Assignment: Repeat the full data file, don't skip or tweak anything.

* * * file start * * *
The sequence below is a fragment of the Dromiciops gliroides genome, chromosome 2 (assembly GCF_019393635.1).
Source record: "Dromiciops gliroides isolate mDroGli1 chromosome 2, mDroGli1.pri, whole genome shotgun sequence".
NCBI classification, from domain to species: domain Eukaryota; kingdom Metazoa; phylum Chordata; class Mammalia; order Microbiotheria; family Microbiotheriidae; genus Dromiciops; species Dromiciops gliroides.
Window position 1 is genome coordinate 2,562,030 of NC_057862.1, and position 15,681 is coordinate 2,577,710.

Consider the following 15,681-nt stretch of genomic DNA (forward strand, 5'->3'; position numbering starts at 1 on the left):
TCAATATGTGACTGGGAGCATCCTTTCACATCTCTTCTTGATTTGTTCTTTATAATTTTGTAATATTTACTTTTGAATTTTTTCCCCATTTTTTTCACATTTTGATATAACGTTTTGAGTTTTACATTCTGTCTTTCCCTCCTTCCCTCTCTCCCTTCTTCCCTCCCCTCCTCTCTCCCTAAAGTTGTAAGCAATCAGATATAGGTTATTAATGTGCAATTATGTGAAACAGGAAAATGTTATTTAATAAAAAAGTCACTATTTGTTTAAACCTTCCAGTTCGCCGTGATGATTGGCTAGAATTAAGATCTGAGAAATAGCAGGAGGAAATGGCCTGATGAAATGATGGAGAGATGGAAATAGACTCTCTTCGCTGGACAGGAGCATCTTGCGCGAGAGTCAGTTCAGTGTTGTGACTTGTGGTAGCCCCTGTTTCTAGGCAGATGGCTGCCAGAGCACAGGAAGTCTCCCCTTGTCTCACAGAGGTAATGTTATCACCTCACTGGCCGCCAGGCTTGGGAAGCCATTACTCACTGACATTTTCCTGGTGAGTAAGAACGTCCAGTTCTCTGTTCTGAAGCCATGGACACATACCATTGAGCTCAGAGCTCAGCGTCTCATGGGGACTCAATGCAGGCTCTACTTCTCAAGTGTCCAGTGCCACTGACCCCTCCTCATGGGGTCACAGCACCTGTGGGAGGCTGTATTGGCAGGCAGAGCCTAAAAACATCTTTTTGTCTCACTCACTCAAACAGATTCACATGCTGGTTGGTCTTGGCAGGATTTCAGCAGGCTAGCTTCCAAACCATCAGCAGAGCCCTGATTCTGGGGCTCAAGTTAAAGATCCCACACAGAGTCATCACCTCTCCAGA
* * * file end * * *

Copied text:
The sequence below is a fragment of the Dromiciops gliroides genome, chromosome 2 (assembly GCF_019393635.1).
Source record: "Dromiciops gliroides isolate mDroGli1 chromosome 2, mDroGli1.pri, whole genome shotgun sequence".
NCBI classification, from domain to species: domain Eukaryota; kingdom Metazoa; phylum Chordata; class Mammalia; order Microbiotheria; family Microbiotheriidae; genus Dromiciops; species Dromiciops gliroides.
Window position 1 is genome coordinate 2,562,030 of NC_057862.1, and position 15,681 is coordinate 2,577,710.

Consider the following 15,681-nt stretch of genomic DNA (forward strand, 5'->3'; position numbering starts at 1 on the left):
TCAATATGTGACTGGGAGCATCCTTTCACATCTCTTCTTGATTTGTTCTTTATAATTTTGTAATATTTACTTTTGAATTTTTTCCCCATTTTTTTCACATTTTGATATAACGTTTTGAGTTTTACATTCTGTCTTTCCCTCCTTCCCTCTCTCCCTTCTTCCCTCCCCTCCTCTCTCCCTAAAGTTGTAAGCAATCAGATATAGGTTATTAATGTGCAATTATGTGAAACAGGAAAATGTTATTTAATAAAAAAGTCACTATTTGTTTAAACCTTCCAGTTCGCCGTGATGATTGGCTAGAATTAAGATCTGAGAAATAGCAGGAGGAAATGGCCTGATGAAATGATGGAGAGATGGAAATAGACTCTCTTCGCTGGACAGGAGCATCTTGCGCGAGAGTCAGTTCAGTGTTGTGACTTGTGGTAGCCCCTGTTTCTAGGCAGATGGCTGCCAGAGCACAGGAAGTCTCCCCTTGTCTCACAGAGGTAATGTTATCACCTCACTGGCCGCCAGGCTTGGGAAGCCATTACTCACTGACATTTTCCTGGTGAGTAAGAACGTCCAGTTCTCTGTTCTGAAGCCATGGACACATACCATTGAGCTCAGAGCTCAGCGTCTCATGGGGACTCAATGCAGGCTCTACTTCTCAAGTGTCCAGTGCCACTGACCCCTCCTCATGGGGTCACAGCACCTGTGGGAGGCTGTATTGGCAGGCAGAGCCTAAAAACATCTTTTTGTCTCACTCACTCAAACAGATTCACATGCTGGTTGGTCTTGGCAGGATTTCAGCAGGCTAGCTTCCAAACCATCAGCAGAGCCCTGATTCTGGGGCTCAAGTTAAAGATCCCACACAGAGTCATCACCTCTCCAGA